he will punish Jacob according to his ways
and repay him according to his deeds.
12:3 In the womb he attacked his brother;
in his manly vigor he struggled 2 with God.
he wept and begged for his favor.
and there he spoke with him! 6
1 tn The noun רִיב (riv, “dispute”) is used in two contexts: (1) nonlegal contexts: (a) “dispute” between individuals (e.g., Gen 13:7; Isa 58:1; Jer 15:10) or (b) “brawl, quarrel” between people (e.g., Exod 17:7; Deut 25:1); and (2) legal contexts: (a) “lawsuit, legal process” (e.g., Exod 23:3-6; Deut 19:17; 21:5; Ezek 44:24; Ps 35:23), (b) “lawsuit, legal case” (e.g., Deut 1:12; 17:8; Prov 18:17; 25:9), and (c) God’s “lawsuit” on behalf of a person or against his own people (Hos 4:1; 12:3; Mic 6:2; HALOT 1225-26 s.v. רִיב). The term in Hosea refers to a covenant lawsuit in which Yahweh, the suzerain, lodges a legal case against his disobedient vassal, accusing Israel and Judah of breach of covenant which will elicit the covenant curses. Cf. NLT “is bringing a lawsuit.”
2 tn The verb שָׂרָה (sarah) means “to strive, contend” (HALOT 1354 s.v. שׂרה) or “persevere, persist” (BDB 975 s.v. שָׂרָה; see Gen 32:29). Almost all English versions render the verb here in terms of the former: NAB, NASB “contended”; NRSV “strove”; TEV, CEV “fought against.”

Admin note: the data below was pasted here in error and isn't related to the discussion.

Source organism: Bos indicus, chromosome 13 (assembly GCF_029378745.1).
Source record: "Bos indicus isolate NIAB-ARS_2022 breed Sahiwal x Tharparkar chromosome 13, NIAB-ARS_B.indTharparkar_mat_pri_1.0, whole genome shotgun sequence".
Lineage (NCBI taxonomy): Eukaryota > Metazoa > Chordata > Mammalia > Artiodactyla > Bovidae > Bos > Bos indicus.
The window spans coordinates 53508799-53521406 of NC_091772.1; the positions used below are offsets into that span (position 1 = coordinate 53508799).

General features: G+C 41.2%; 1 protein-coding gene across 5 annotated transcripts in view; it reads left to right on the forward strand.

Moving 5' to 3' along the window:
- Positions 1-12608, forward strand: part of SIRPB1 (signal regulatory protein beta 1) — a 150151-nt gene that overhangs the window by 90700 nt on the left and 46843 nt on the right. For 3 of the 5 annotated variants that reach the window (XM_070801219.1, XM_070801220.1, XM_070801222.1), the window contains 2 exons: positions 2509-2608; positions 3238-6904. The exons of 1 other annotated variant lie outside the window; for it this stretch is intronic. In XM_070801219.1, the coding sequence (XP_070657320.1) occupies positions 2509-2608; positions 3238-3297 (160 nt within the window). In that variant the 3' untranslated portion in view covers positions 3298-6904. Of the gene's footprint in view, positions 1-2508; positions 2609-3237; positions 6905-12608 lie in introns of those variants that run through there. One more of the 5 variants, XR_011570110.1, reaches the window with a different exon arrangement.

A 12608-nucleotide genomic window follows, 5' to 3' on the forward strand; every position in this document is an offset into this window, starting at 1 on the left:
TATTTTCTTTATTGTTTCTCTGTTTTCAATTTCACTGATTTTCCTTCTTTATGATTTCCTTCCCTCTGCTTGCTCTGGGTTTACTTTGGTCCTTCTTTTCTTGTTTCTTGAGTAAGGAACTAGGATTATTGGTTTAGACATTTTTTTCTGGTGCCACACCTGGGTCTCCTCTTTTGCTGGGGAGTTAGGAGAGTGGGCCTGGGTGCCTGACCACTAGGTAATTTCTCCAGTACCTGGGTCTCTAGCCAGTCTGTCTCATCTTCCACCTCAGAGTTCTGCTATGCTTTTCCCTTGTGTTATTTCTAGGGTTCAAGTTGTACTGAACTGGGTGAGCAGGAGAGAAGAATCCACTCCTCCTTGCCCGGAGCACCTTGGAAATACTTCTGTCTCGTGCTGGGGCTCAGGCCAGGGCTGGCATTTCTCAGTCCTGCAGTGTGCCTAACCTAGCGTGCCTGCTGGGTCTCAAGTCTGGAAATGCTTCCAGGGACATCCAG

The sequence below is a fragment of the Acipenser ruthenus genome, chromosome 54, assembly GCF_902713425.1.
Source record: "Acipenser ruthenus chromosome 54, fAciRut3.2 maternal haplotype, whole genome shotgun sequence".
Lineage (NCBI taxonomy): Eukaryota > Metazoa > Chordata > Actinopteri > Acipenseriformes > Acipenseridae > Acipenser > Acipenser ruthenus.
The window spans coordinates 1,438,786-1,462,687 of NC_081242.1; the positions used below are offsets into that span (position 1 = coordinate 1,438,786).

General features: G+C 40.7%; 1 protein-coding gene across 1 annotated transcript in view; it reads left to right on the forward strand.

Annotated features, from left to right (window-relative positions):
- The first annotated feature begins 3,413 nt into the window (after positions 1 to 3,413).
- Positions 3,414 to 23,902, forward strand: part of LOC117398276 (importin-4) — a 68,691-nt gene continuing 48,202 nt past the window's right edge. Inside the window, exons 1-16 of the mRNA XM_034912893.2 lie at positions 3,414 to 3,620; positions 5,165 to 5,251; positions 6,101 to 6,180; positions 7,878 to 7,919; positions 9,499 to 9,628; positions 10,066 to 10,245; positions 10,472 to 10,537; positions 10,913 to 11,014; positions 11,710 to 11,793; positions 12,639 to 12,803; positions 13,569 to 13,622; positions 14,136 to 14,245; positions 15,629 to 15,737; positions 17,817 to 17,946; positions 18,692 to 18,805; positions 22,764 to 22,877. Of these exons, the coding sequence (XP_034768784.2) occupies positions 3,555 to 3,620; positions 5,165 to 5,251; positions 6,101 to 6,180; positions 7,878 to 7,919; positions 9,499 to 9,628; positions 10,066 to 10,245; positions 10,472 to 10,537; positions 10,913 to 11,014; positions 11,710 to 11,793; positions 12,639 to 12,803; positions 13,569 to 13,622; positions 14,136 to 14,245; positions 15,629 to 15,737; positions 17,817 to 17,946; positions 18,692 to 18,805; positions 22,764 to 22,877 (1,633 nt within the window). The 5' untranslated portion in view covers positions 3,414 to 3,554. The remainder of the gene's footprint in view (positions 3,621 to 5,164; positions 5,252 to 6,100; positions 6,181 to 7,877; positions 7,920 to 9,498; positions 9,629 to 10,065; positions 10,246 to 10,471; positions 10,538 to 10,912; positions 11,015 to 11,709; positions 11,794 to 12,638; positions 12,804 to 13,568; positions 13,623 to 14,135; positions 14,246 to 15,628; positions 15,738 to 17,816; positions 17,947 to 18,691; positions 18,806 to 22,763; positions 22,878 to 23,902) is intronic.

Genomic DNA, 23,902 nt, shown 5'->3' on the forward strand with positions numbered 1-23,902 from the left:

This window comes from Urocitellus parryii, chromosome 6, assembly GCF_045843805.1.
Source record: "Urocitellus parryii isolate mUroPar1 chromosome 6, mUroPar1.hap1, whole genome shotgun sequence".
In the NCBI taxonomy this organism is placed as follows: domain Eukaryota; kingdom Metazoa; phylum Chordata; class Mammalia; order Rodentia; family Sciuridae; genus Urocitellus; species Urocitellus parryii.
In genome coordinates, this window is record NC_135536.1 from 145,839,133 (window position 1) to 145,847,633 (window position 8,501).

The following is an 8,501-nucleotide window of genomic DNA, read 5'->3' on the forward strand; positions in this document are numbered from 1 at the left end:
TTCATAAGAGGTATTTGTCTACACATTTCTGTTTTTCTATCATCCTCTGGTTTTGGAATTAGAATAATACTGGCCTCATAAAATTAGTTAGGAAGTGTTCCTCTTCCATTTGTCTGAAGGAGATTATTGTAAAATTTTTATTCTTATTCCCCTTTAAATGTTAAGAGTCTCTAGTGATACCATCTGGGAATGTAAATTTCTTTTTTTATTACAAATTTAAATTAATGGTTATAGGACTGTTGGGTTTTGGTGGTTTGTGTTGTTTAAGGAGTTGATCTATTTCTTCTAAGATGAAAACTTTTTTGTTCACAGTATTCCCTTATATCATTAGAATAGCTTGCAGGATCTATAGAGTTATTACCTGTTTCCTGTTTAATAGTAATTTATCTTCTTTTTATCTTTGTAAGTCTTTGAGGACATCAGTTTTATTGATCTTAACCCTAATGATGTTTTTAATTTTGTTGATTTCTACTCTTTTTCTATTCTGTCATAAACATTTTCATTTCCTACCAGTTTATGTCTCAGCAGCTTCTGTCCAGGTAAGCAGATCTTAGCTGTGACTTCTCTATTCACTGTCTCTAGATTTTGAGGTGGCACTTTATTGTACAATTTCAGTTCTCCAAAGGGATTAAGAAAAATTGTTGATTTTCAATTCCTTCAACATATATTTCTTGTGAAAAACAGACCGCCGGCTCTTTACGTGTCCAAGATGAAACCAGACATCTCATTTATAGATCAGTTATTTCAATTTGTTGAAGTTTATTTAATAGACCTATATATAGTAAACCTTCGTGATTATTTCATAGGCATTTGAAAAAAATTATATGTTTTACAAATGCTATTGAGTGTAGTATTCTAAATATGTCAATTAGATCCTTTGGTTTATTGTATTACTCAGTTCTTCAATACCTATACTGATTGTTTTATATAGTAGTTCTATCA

3 tc The MT vocalizes the consonantal text וָיָּשַׂר (vayyasar, vav consecutive + Qal preterite 3rd person masculine singular from שׂוּר, sur, “to see”); however, parallelism with שָׂרַה (sarah, “he contended”) in 12:3 suggested that it be vocalized as ויּשׂר (vav consecutive + Qal preterite 3rd person masculine singular from שׂרה [“to strive, contend”]). The latter is followed by almost all English versions here.
4 tn Heb “him”; the referent (God) has been specified in the translation for clarity.
6 tc The Leningrad Codex and the Allepo Codex both read 1st person common plural עִמָּנוּ (’immanu, “with us”). The LXX and Peshitta both reflect an alternate Hebrew Vorlage of 3rd person masculine singular עִמוֹ (’imo, “with him”). The BHS editors suggest emending the MT in favor of the Greek and Syriac. The internal evidence of 12:4-5 favors the 3rd person masculine singular reading. It is likely that the 1st person common plural ־נוּ reading on עִמָּנוּ arose due to a misunderstanding of the 3rd person masculine singular ־נוּ suffix on יִמְצָאֶנּוּ (yimtsa’ennu, “he found him”; Qal imperfect 3rd person masculine singular + 3rd person masculine singular suffix) which was probably misunderstood as the 1st person common plural suffix: “he found us.” Several English versions follow the LXX and Syriac: “there he spoke with him” (RSV, NAB, NEB, NIV, NJPS, TEV). Others follow the MT: “there he spoke with us” (KJV, NASB, CEV). The Hebrew University Old Testament Project, which tends to preserve the MT whenever possible, adopts the MT reading but gives it only a “C” rating. See D. Barthélemy, ed., Preliminary and Interim Report on the Hebrew Old Testament Text Project, 5:262-63.